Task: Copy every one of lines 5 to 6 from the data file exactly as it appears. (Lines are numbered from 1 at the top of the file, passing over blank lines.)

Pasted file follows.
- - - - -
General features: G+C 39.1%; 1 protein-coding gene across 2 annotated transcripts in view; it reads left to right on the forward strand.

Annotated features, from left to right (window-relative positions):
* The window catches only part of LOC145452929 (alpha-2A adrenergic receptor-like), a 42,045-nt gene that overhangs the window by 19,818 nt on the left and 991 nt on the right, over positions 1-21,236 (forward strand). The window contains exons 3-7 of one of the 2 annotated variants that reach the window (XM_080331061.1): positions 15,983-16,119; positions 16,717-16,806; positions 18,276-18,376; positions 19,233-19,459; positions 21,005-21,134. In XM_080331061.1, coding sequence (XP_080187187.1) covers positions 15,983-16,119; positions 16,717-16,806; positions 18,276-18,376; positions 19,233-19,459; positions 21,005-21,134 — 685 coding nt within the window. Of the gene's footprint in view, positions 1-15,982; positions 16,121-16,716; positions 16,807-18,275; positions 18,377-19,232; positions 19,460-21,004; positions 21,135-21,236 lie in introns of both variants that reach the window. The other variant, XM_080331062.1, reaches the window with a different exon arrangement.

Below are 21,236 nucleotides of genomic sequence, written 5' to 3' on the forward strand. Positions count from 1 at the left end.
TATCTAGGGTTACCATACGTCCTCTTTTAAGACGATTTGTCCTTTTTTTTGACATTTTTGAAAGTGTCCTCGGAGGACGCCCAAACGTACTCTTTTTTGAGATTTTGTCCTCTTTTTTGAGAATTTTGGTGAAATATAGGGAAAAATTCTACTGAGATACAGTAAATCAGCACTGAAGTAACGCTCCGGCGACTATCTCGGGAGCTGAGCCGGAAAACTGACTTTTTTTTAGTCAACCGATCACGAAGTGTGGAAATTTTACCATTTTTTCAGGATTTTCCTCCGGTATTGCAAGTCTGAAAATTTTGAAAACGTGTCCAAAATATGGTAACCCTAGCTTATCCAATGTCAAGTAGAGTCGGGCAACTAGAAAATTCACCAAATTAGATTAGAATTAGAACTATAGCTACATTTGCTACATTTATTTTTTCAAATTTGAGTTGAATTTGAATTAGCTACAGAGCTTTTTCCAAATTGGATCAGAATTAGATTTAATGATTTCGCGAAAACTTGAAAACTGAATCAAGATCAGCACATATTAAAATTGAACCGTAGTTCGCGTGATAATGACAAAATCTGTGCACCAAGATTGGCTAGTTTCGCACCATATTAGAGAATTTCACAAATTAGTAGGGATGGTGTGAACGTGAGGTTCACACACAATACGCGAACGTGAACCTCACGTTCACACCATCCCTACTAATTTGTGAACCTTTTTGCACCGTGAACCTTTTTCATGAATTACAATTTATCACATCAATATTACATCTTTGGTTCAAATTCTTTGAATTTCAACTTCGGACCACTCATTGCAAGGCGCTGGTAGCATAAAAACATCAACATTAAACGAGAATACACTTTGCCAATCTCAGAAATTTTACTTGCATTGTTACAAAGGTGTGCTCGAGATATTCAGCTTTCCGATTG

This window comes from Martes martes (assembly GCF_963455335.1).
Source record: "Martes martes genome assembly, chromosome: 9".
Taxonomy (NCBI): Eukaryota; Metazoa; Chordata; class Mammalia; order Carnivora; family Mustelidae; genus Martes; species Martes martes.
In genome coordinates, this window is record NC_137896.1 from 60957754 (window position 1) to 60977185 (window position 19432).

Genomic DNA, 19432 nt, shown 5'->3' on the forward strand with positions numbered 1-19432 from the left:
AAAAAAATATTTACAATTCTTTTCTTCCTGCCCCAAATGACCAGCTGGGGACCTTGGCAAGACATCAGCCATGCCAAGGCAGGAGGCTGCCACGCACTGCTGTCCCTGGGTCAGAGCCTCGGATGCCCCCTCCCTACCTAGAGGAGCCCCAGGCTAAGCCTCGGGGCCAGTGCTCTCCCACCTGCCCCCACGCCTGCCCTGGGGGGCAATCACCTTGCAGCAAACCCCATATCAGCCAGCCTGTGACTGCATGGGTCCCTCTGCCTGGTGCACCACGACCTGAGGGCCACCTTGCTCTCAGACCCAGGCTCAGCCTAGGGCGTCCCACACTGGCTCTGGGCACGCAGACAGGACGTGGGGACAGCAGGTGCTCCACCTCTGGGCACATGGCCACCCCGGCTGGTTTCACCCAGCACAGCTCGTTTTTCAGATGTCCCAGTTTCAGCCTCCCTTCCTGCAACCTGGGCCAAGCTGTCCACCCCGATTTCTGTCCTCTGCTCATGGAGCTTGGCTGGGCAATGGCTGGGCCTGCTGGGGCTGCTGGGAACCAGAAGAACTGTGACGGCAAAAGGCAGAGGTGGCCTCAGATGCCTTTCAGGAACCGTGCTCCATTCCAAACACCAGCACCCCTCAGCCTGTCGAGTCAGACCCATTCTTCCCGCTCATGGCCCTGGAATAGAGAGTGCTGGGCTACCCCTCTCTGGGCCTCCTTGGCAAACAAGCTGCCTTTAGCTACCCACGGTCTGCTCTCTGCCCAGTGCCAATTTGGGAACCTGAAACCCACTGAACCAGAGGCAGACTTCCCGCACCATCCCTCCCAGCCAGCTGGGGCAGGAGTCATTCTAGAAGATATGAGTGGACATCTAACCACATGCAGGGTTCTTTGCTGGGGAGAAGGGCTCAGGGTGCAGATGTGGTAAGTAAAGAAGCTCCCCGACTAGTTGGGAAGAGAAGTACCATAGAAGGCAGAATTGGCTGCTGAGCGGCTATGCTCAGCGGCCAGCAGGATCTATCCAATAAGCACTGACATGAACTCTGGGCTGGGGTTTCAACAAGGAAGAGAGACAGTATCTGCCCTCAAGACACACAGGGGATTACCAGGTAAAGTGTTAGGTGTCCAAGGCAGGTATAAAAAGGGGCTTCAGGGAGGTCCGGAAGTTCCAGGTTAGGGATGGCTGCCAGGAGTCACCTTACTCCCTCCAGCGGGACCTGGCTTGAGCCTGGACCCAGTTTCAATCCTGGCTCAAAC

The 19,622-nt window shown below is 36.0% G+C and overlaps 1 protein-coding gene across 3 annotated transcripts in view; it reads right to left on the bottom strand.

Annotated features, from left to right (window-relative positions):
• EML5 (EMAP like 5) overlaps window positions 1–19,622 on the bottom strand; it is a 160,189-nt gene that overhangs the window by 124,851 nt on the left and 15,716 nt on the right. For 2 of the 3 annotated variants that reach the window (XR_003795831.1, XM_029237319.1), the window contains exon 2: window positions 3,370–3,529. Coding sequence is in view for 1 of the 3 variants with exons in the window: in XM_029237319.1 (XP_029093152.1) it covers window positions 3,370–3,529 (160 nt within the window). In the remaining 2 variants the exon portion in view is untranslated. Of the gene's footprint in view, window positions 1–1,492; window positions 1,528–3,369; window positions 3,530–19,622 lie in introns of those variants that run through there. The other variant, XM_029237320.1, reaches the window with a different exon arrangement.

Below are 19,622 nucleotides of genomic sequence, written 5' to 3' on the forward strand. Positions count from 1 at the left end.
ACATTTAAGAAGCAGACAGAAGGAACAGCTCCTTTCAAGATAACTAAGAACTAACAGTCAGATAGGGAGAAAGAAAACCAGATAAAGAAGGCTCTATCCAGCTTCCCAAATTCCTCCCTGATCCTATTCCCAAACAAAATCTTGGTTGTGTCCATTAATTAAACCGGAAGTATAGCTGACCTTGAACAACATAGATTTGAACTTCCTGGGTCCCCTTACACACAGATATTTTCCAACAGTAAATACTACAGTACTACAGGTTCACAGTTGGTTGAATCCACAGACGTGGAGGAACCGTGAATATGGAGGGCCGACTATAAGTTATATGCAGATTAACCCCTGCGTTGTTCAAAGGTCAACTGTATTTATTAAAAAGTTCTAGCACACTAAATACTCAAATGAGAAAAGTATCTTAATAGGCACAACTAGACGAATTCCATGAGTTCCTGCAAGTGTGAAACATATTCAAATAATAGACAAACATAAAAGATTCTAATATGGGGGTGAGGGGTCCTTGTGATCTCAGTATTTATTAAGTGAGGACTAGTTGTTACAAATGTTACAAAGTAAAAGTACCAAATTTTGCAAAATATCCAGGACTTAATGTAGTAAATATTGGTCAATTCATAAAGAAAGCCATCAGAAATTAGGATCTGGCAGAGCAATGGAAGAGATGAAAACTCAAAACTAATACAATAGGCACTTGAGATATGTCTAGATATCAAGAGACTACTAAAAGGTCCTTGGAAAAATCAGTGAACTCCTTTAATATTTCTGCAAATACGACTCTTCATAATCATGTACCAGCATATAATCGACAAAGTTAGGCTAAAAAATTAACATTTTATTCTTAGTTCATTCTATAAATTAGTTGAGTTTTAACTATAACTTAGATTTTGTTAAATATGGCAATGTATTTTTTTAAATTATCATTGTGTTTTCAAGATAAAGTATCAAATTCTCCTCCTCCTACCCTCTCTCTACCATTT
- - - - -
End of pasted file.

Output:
TATCTAGGGTTACCATACGTCCTCTTTTAAGACGATTTGTCCTTTTTTTTGACATTTTTGAAAGTGTCCTCGGAGGACGCCCAAACGTACTCTTTTTTGAGATTTTGTCCTCTTTTTTGAGAATTTTGGTGAAATATAGGGAAAAATTCTACTGAGATACAGTAAATCAGCACTGAAGTAACGCTCCGGCGACTATCTCGGGAGCTGAGCCGGAAAACTGACTTTTTTTTAGTCAACCGATCACGAAGTGTGGAAATTTTACCATTTTTTCAGGATTTTCCTCCGGTATTGCAAGTCTGAAAATTTTGAAAACGTGTCCAAAATATGGTAACCCTAGCTTATCCAATGTCAAGTAGAGTCGGGCAACTAGAAAATTCACCAAATTAGATTAGAATTAGAACTATAGCTACATTTGCTACATTTATTTTTTCAAATTTGAGTTGAATTTGAATTAGCTACAGAGCTTTTTCCAAATTGGATCAGAATTAGATTTAATGATTTCGCGAAAACTTGAAAACTGAATCAAGATCAGCACATATTAAAATTGAACCGTAGTTCGCGTGATAATGACAAAATCTGTGCACCAAGATTGGCTAGTTTCGCACCATATTAGAGAATTTCACAAATTAGTAGGGATGGTGTGAACGTGAGGTTCACACACAATACGCGAACGTGAACCTCACGTTCACACCATCCCTACTAATTTGTGAACCTTTTTGCACCGTGAACCTTTTTCATGAATTACAATTTATCACATCAATATTACATCTTTGGTTCAAATTCTTTGAATTTCAACTTCGGACCACTCATTGCAAGGCGCTGGTAGCATAAAAACATCAACATTAAACGAGAATACACTTTGCCAATCTCAGAAATTTTACTTGCATTGTTACAAAGGTGTGCTCGAGATATTCAGCTTTCCGATTG

This window comes from Martes martes (assembly GCF_963455335.1).